To the right of the Nature Center is the Wild Gardens of Acadia area, a well tended garden featuring the native plants of Mount Desert Island. Just before the entrance into the garden, a wooden footbridge on the left provides access to the Jesup Path. A right on the path parallels the Gardens. After crossing the Hemlock Road (which is now considered part of the trail system and for pedestrian use only), the Jesup Path becomes a beautiful boardwalk through a boggy, white birch forest. The boardwalk ends as the trail crosses the Hemlock Road again. The Jesup Path continues through the Great Meadow ending at the Park Loop Road. The walk continues crossing the Park Loop Road, and turning right on the Great Meadow Loop. The next junction is with the Hemlock Road. A right on the Hemlock Road leads back through the Great Meadow, passes the Jesup Path boardwalk, and leads through a forest of large hemlocks for which the road was named. The Hemlock Road ends at the Sieur de Monts parking lot.
George B. Dorr, the Father of Acadia, considered the Sieur de Monts to be the "Heart of Acadia". The large hemlocks survived the Fire of 1947 which swept over the east side of the island burning 17,000 acres. Ten thousand acres were in the park. The Sieur de Monts area is a great place for bird watching during the spring and summer. Bats are common during the summer evenings. Barred owls can be seen and heard year around.
Dogs are allowed on this trail on a six foot leash. (They are not allowed in the Wild Gardens.)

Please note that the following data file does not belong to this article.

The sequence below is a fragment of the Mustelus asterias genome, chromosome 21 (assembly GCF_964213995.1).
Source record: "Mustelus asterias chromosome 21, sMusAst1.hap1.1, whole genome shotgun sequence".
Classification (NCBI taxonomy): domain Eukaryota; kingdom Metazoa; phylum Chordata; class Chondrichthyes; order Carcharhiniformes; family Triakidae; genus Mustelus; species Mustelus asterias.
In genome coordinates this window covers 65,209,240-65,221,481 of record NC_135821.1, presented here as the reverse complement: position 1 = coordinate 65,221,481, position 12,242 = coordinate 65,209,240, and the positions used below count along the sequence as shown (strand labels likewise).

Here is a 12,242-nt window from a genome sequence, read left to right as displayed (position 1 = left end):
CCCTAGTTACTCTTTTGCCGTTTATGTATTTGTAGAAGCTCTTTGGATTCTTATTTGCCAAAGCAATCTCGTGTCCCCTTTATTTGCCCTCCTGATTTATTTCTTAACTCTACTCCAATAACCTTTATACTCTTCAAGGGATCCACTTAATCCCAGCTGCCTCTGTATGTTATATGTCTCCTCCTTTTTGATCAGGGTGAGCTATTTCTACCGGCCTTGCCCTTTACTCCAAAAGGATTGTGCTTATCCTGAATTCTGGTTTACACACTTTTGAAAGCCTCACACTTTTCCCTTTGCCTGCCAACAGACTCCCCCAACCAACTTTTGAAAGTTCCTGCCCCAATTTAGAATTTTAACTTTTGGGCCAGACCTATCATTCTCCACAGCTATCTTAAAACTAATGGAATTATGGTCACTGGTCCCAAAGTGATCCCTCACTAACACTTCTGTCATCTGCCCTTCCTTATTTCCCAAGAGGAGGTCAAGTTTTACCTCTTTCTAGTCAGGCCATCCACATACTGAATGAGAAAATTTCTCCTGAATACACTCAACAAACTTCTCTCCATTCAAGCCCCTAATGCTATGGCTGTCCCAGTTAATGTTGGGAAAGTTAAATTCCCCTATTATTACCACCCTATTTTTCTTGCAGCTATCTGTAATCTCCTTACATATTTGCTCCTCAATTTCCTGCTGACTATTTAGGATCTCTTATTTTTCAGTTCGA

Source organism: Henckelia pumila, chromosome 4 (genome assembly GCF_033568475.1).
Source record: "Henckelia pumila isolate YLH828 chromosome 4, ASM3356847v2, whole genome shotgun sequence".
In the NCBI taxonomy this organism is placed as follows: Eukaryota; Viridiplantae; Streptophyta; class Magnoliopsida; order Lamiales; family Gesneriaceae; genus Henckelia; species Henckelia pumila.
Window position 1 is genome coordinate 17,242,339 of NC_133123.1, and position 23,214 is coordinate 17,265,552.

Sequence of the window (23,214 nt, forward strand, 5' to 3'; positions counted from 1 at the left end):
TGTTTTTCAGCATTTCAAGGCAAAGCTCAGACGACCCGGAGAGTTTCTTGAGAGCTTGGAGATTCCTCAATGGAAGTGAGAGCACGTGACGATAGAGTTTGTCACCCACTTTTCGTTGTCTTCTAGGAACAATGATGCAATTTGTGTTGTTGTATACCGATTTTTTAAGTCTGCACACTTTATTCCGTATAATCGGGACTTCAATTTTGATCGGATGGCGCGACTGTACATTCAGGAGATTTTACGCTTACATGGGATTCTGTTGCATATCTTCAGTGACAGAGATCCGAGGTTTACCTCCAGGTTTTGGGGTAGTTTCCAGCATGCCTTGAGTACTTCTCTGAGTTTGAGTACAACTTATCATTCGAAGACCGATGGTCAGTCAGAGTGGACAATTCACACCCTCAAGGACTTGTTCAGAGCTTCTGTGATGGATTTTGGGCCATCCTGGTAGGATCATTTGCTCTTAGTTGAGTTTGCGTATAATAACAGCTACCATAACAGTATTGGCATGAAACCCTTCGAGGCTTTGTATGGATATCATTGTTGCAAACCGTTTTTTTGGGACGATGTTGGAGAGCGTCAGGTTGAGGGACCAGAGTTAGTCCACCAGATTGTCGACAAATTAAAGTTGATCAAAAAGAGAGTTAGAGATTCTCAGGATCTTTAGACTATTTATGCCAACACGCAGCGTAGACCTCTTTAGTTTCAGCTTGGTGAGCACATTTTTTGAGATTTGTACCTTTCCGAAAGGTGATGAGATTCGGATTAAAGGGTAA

Geocaching is prohibited within Acadia National Park; however, the park does sponsor an EarthCache Program for those seeking a virtual treasure hunt!
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Starting from ME Route 3, turn off at the Hulls Cove Entrance to the park and the beginning of the Park Loop Road. Follow the Park Loop road 2.8 miles before turning left onto the one way section toward Sand Beach. Exit the Park Loop Road at Sieur de Monts, take another right turn immediately, following signs to the Nature Center. The walk begins to the right of the Nature Center.
Acadia National Park, in response to guidance from the State of Maine Department of Health and Human Services, has enacted closures to support federal, state, and local efforts to slow the spread of the novel coronavirus (COVID-19).
Acadia has closed all visitor services, including all restrooms, carriage roads, campgrounds, visitor centers, and the Park Loop Road including Ocean Drive. ANP will offer no services outside those that support resource protection.
The health and safety of the Park's visitors, employees, volunteers, local communities, and partners is the number one priority. The National Park Service (NPS) is working servicewide with federal, state, and local authorities to closely monitor the COVID-19 pandemic. ANP will notify the public when full operations are resumed and provide updates on its website and social media channels.
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